Casino Security View

Today we offer this great article by Frank Scoblete, author and owner of Casino City Times.  It concerns Casino Visit Security Tips. Ask yourself the following question. “Do I feel safe in the casino?”  If not, this post should help. Being aware of your surroundings is key.


Security in the Casino

In the old days, casinos had “hired muscle” watch after the owners’ millions. These days, casino security folks are considered important members of a casino’s floor team. Because it’s a dynamic and demanding job, casino security has become a true career. Casinos offer competitive salaries and benefits to hire people who are mentally and physically fit for the job.

The responsibilities of security employees have a broad range of responsibilities. The camera surveillance room is considered a high-level job. Security personnel in these rooms view banks of television screens to identify cheats and save casinos millions of dollars each year. Besides, security patrols the casino floors are constantly on vigil for fights, thieves, drunks, and other disturbances. Surprisingly, security also keeps a close eye on the help — casino employees have initiated many cheating scams over the years.

Surveillance: The eye in the sky

On-site security personnel at a casino can only see so much when protecting the casino and its guests. To assist them in their daily rounds, security personnel rely on electronic surveillance — the eye in the sky.

One-way glass conceals thousands of digital cameras in any casino. Some are hidden where you least expect them. Others are prominent, large, and noticeable to serve as warnings. These sophisticated cameras can see a player’s face and the cards in their hands. They can even see the serial numbers on dollar bills!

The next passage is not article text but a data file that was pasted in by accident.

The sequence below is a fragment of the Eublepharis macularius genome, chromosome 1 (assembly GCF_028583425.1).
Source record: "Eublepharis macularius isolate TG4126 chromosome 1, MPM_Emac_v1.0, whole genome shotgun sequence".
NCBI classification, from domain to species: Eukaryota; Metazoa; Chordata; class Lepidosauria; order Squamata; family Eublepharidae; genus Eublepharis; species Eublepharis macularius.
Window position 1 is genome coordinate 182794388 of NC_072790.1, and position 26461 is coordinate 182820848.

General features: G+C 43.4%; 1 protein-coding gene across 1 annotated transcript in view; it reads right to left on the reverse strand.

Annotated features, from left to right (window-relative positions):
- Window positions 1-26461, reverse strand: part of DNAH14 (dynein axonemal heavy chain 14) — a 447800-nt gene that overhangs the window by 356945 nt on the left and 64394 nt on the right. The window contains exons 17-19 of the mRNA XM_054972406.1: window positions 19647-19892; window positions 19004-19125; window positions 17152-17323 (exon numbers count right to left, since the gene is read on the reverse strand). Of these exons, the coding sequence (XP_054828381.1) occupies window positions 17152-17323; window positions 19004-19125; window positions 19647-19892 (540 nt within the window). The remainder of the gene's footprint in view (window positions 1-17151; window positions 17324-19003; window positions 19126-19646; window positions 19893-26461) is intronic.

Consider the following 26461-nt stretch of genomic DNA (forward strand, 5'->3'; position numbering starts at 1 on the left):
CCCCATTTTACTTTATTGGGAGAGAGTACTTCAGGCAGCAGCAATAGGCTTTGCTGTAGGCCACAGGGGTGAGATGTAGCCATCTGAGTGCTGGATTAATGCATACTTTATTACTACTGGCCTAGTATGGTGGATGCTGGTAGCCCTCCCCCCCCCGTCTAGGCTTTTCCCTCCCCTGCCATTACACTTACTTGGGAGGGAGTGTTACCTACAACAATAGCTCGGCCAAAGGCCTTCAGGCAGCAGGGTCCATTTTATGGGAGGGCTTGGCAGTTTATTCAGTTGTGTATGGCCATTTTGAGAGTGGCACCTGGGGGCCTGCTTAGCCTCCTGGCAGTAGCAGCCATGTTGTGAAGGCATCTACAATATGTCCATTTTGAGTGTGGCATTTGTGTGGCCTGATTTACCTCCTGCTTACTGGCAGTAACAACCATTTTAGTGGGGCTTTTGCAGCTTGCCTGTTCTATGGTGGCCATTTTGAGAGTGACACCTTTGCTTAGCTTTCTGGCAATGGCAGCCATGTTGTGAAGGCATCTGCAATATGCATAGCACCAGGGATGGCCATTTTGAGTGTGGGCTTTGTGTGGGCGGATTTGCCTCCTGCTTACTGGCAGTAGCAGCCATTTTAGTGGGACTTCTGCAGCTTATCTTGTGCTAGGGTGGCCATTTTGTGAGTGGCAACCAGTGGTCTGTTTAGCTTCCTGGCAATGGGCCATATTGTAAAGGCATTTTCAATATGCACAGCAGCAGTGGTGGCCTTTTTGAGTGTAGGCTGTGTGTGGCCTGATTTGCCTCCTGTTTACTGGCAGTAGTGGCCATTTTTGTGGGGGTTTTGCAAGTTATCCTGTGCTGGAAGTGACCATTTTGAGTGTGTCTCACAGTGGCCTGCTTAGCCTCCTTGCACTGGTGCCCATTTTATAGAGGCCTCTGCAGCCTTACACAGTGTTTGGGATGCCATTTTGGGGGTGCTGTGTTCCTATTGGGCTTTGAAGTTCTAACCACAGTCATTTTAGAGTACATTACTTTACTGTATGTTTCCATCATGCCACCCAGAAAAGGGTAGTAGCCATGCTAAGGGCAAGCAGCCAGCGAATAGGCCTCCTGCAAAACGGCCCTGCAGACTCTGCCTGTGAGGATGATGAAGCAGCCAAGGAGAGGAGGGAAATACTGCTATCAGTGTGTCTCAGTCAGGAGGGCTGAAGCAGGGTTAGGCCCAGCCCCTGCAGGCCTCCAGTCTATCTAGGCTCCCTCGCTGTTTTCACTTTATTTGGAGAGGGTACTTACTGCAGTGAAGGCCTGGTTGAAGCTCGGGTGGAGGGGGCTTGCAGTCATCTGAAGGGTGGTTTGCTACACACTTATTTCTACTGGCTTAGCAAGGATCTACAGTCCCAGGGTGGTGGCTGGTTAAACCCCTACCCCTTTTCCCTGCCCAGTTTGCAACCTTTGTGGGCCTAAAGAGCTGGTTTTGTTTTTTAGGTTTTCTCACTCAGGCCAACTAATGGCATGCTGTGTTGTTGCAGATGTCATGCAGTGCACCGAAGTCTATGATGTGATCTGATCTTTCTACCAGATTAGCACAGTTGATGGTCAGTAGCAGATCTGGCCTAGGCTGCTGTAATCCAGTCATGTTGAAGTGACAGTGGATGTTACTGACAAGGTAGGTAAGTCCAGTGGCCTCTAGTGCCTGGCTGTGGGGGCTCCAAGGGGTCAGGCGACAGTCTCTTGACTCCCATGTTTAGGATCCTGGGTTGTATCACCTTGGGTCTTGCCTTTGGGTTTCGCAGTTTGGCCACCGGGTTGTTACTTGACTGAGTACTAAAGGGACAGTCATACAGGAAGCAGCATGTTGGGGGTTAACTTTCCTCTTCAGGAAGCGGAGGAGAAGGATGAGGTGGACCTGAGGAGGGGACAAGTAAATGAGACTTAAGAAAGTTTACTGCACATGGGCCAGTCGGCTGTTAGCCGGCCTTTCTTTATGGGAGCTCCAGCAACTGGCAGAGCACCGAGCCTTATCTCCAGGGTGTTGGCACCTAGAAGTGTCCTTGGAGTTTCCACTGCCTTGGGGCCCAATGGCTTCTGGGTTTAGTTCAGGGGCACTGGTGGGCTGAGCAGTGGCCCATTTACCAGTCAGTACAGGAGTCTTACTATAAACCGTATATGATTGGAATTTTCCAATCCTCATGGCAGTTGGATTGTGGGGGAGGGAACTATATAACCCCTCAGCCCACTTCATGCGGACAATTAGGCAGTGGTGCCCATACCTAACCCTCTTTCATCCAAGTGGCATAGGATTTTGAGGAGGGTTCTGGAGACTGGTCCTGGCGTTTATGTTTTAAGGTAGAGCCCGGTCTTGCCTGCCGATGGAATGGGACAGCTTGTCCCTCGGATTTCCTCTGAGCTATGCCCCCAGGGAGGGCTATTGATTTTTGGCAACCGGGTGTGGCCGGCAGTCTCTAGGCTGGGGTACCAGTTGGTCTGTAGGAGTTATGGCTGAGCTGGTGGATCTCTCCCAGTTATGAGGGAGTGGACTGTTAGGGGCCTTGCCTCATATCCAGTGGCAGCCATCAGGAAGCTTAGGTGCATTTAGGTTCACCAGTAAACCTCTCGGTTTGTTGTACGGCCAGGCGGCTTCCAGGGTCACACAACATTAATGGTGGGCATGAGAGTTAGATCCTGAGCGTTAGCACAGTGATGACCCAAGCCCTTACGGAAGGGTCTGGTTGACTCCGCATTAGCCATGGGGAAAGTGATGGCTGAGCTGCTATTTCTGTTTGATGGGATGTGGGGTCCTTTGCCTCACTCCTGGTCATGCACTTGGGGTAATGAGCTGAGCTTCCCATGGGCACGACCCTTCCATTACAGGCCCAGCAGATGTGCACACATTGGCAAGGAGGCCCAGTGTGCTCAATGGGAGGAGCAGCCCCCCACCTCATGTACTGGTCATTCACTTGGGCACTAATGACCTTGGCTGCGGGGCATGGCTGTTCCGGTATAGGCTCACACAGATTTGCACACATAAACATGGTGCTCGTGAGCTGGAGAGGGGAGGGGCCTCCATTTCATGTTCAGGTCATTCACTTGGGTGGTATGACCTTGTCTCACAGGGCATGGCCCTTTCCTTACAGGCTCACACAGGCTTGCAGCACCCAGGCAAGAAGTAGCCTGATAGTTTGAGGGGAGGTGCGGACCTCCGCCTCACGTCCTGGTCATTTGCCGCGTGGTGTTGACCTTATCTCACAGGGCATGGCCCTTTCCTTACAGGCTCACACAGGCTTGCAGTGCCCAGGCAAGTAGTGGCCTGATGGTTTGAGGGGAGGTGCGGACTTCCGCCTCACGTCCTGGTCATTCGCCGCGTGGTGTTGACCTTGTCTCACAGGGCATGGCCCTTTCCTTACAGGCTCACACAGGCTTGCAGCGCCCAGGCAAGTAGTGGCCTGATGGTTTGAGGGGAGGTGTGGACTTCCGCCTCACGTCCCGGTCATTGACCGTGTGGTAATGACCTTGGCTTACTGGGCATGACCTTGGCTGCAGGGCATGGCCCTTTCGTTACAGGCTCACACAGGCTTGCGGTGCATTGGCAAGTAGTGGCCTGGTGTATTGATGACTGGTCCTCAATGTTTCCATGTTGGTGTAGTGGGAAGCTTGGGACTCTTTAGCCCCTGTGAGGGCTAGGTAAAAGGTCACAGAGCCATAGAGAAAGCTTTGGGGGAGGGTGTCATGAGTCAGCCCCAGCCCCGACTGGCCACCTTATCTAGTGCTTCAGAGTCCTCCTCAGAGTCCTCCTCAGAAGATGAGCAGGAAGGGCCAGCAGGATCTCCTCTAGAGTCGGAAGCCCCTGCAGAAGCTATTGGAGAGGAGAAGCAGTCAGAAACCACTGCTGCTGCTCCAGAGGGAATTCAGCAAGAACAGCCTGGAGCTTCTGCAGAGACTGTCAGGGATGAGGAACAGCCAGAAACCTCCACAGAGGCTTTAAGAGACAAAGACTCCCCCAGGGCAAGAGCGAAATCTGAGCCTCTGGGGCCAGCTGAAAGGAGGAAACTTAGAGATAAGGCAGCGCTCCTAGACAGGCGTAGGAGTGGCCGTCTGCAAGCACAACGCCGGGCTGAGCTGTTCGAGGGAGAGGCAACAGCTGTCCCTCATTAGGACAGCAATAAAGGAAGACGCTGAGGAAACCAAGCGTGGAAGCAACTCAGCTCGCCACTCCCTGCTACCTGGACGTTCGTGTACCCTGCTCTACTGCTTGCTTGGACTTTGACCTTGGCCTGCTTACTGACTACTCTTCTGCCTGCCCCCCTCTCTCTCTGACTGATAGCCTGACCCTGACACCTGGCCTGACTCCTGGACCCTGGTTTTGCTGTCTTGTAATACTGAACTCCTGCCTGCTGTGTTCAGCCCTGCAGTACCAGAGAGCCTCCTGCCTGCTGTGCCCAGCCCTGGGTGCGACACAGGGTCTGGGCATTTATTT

A few brief tips

Casinos are places where lots of innocent, naive, and trusting people with disposable income gather. The predators of society are very away from that. They can spot those “easy” hits easily. Thieves are on the prowl for ways to separate you or even the casinos from hard-earned cash.

  • Tuck your wallet in a safe, hard-to-access spot, such as your front pocket.
  • If you carry a purse, take a small one that you can wear close to your body.  Under a jacket or wrap is even better.
  • Guard your chips or slot payout tickets; these work the same as money, so treat them accordingly.
  • Be cautious about the overly friendly people you meet. Maintain tight control of your personal information. Get your drinks straight from the cocktail servers.
  • Keep your big wins to yourself so you don’t become a target.


Here’s a link to a “CASINO VISIT SECURITY TIPS” by Frank Scoblete post on GamblingTeachers.com.  At GT, you can discover success secrets from professional gamblers.  Gambling Teachers’ Mission is to remain a free online learning Center, teach Learn to Win programs and lessons of value and retain our GT team of top gambling professionals. King Scobe, as he is called, is all about casino gambling. His books include Beat the Craps out of the Casinos, Golden Touch Blackjack Revolution, and Beat the One-Armed Bandits and are staples for your gambling library. He has written numerous columns for gambling magazines and websites.  Equally important is Frank’s series of DVDs and YouTube videos.

If you are shying away from a casino visit, try this related post – Guide for the “Stay at Home” Gambler Part 1


Binbin and NETimeGambling.com

Miguel, Binbin, and Bert – The NETG Staff

Robin Aubin (AKA Binbin at NETimeGambling) has been a guest on Cousin Vito’s Casino Podcast, The Bettor Life Podcast, The Art in the Game Podcast Springfield, Massachusetts, as well as ZorkCast with Michael Trager. In 2013, he created NETimeGambling com. The mission was to provide a resource for recreational gamblers visiting New England’s expanding casino market events. We offer trip reports, gambling tips, casino promotions, entertainment, and more for those visiting our nine casinos. NETG also provides general gambling tips for those recreational gamblers inside and outside the northeast.

He is now retired from teaching middle school music for 41 years and performing professionally for over 50 years. Robin has performed at Mohegan Sun’s Wolf Den, Foxwoods’ Atrium Lounge, and Twin River’s Lighthouse Bar & Lounge.

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